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Quinntessential: Keeping in touch with with loved ones is essential

Over this past week, my column about fast food prices was met with some backlash. I was expecting this kind of pushback and was thrilled to see some engagement with my article. However, if I received this backlash earlier in the year, it for sure would’ve gotten the better of me.

At the beginning of my college career, I tried to toughen up while facing the winding road laid down by Ohio University and life in general. I saw it as a way of proving I didn’t need help from anyone to succeed and that I could be a truly independent human being. Not only did this decision hinder my academic motivation, but also my experience at OU as a whole.

Some people prefer to look to their friends for guidance. While this pipeline is perfectly fine, your friends are going through very similar problems as you. They are still enduring the rigors of college, so they can’t give you the same advice as someone who has already seen the light at the end of the tunnel.

For the solution my problem presented, I had to look to someone older and wiser, someone who’s known for dawning a vest wherever he roams: my dad. With guidance from my mom and dad, I improved my situation and I feel more comfortable and happy.

In my short time here at OU, I credit my parents for most of my success. It does help that they both attended OU, but my point still stands. They’ve encouraged me to step out of my comfort zone, work out more and study at the library. This advice is what got me out of my early-semester slump.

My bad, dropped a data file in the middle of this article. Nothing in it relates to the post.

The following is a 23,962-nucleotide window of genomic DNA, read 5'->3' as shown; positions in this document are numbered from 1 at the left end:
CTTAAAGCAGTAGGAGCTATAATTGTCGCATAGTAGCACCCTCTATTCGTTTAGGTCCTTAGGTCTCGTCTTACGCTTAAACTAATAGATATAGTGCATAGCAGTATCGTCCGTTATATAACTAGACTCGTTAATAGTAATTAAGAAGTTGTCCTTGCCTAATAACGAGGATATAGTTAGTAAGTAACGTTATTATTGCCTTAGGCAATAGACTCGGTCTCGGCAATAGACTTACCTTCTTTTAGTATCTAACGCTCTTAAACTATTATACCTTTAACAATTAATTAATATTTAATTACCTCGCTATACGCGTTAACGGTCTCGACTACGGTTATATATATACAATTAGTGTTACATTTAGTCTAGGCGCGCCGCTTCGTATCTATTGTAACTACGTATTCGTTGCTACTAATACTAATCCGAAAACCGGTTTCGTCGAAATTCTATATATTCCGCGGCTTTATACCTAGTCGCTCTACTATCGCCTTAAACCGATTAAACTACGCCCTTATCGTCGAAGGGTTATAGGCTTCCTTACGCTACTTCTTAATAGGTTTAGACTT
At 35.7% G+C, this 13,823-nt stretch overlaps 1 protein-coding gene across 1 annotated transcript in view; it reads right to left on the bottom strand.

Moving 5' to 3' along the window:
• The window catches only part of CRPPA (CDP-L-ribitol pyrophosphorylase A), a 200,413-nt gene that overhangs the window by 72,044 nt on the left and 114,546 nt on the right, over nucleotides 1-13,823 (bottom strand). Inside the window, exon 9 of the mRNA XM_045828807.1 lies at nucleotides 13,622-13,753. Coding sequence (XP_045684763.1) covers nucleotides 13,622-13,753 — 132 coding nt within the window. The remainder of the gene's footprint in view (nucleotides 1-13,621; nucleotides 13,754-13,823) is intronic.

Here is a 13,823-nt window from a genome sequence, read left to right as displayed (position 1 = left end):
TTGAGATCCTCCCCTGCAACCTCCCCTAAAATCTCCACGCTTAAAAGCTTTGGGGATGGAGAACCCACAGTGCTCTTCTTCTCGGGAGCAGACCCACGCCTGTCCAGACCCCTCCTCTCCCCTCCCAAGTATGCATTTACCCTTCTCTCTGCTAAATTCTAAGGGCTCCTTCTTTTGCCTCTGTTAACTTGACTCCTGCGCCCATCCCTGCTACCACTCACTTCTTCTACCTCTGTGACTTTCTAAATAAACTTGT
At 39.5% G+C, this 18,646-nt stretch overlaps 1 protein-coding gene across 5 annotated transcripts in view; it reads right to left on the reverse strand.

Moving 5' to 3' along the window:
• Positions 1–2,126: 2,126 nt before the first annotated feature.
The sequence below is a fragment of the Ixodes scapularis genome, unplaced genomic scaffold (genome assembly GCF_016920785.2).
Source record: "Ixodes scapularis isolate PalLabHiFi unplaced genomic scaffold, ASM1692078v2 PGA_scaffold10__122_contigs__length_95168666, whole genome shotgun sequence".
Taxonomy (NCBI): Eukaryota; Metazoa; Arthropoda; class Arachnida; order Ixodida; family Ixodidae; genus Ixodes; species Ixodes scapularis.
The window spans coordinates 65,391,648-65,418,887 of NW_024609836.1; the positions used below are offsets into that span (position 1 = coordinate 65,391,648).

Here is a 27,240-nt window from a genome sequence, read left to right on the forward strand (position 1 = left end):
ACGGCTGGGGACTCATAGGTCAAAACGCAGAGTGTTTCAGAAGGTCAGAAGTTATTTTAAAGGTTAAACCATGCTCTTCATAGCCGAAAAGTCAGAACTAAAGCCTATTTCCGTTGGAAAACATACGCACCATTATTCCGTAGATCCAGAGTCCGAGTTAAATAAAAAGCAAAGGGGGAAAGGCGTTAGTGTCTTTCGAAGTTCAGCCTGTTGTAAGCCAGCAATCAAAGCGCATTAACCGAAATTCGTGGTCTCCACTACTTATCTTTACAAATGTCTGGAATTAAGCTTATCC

According to a study from Webmd, keeping a close relationship with your parents can be beneficial because loved ones are great sources of emotional support.

I have seen the effects of people not seeing their loved ones as tools to succeed and how this can lead to spiraling that may be irreversible. While that may seem extreme, I feel it shows the importance of having an anchor in your life. 

As we enter week three of the spring semester here at OU, responsibilities are beginning to ramp up from everywhere. Whether it be from a class, a club or a job, everyone may feel a sense of being stretched too thin for their own good. Therefore, now is as good of a time as ever to remind the masses there is always someone looking out for you, whether you know it or not.

It’s not shameful to ask for help — it’s natural and expected. There are so many outlets to vent your frustrations and pain to others. If you feel you can’t talk to a relative from home, there are so many people who want to see you succeed at OU. Therapists, academic coaches and even professors who will make time for you if you are struggling. There are plenty of keys to success in the form of role models in life, it’s just a matter of reaching out.

Quinn Elfers is a freshman studying journalism at Ohio University. Please note that the views and opinions of the columnists do not reflect those of The Post. Want to share your thoughts about the column? Let Quinn know by emailing him at

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